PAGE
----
The combination of high job stress and large family responsibilities spells significant and persistent increases in blood pressure for white-collar women who hold a university degree, a new Canadian study shows. And unlike men, their elevated blood pressure persists at home after working hours.
In the Canadian study, it was only among white-collar women who have university degrees that a significant association was observed between blood pressure and stress on the job and at home.
"The effect of this double exposure on the blood pressure of university women seems to be the sum of both effects, on the job and at home," says Chantal Brisson, Ph.D., who headed the team of scientists from several Quebec City research institutes. "We found the increase was present through work, evening, and night, suggesting a persistent effect beyond the work setting."
The Quebec scientists point out that by contrast, earlier research found that men's blood pressure tends to decrease in the evening after work. The study results are reported in the March issue of Psychosomatic Medicine.
The research team selected a random stratified sample of 199 women from a group of 2,183 of all ages employed full-time in white collar jobs at all levels in Quebec City.
The women in the sample wore monitors that took readings for 24 hours of diastolic and systolic blood pressure every 15 minutes during the day and evening hours and every 30 minutes between 10 p.m. and 7 a.m.. The data were correlated with diaries in which each woman noted her physical activity and any stressful events before and at the time of each blood pressure reading.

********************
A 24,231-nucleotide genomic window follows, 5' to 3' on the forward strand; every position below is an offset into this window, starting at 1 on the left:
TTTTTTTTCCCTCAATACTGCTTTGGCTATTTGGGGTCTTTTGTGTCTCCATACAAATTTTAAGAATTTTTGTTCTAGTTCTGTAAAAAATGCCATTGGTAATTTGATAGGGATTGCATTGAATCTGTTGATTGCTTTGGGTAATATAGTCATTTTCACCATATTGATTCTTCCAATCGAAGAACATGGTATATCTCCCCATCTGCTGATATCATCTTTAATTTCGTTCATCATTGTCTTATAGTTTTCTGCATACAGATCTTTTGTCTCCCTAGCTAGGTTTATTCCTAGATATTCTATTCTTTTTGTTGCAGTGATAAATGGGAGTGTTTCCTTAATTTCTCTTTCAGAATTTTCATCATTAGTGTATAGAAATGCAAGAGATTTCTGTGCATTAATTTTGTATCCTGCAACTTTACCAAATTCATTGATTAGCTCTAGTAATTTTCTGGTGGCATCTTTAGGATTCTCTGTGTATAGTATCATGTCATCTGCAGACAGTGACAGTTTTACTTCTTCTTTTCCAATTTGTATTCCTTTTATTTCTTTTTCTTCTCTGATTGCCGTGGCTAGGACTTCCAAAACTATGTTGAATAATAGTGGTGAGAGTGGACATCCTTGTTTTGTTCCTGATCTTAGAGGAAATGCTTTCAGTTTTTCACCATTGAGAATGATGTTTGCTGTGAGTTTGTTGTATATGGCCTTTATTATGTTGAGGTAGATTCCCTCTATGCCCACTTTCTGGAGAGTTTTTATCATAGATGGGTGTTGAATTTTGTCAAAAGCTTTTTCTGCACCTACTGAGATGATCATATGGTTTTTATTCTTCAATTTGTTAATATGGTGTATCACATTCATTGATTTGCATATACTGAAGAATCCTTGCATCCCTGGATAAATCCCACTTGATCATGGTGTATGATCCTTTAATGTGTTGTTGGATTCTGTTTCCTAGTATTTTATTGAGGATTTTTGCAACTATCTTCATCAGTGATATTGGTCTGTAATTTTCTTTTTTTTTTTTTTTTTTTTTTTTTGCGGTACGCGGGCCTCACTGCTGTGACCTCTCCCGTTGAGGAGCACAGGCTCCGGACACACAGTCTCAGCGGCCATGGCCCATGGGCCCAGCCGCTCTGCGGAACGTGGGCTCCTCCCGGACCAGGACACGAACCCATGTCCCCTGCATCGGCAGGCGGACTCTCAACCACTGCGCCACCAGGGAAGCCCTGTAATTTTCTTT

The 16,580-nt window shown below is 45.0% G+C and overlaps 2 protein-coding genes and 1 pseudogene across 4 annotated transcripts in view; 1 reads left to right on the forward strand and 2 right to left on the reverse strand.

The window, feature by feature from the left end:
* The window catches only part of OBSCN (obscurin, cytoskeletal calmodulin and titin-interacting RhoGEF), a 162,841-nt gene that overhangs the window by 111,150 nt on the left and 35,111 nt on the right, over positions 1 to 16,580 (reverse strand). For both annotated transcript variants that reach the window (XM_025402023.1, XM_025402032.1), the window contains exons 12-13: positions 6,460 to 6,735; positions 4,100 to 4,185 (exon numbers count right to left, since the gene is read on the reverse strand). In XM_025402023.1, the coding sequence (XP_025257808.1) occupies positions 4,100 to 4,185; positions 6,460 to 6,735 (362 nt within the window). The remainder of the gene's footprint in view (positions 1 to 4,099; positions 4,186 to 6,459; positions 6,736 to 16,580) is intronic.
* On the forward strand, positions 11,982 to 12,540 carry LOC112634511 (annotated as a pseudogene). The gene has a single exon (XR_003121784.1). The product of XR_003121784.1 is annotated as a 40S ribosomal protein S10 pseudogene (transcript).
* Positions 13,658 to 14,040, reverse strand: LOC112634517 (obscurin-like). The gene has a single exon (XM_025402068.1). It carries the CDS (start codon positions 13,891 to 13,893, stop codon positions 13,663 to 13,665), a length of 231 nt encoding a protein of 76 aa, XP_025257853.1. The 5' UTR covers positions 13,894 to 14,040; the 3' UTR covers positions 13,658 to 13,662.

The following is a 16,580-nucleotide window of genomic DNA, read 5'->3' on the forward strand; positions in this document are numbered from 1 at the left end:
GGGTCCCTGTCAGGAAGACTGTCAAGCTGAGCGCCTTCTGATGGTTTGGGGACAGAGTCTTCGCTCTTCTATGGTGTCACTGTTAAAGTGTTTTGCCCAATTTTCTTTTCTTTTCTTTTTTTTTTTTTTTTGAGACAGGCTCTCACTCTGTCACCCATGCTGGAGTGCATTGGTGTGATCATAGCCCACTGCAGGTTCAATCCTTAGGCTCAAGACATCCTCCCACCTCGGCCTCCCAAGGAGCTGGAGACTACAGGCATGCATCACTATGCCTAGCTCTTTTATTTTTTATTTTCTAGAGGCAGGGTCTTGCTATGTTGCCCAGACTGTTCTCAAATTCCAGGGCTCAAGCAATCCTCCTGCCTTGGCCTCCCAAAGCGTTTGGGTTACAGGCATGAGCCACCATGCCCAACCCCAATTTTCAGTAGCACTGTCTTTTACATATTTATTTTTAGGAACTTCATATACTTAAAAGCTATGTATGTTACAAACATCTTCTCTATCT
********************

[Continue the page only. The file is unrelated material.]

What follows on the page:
Before participating, the women completed a questionnaire on job strain (exposure to high psychological demands and little latitude in making decisions) and large family responsibilities (having children and performing a high volume and proportion of housework.)
The researchers found that two or more children significantly contributed to increased blood pressure, but one child did not. The proportion of housework performed by the women in combination with the volume of housework they did had a significant effect on their blood pressure.
The research was supported by grants from the National Health Research and Development Program of Canada, the Medical Research Council of Canada, the Heart and Stroke Foundation of Quebec, and the Saint-Sacrement Hospital Foundation.
Psychosomatic Medicine is the official peer-reviewed journal of the American Psychosomatic Society, published bimonthly. For information about the journal, contact Joel E. Dimsdale, M.D., editor-in-chief, at 619-543-5468.
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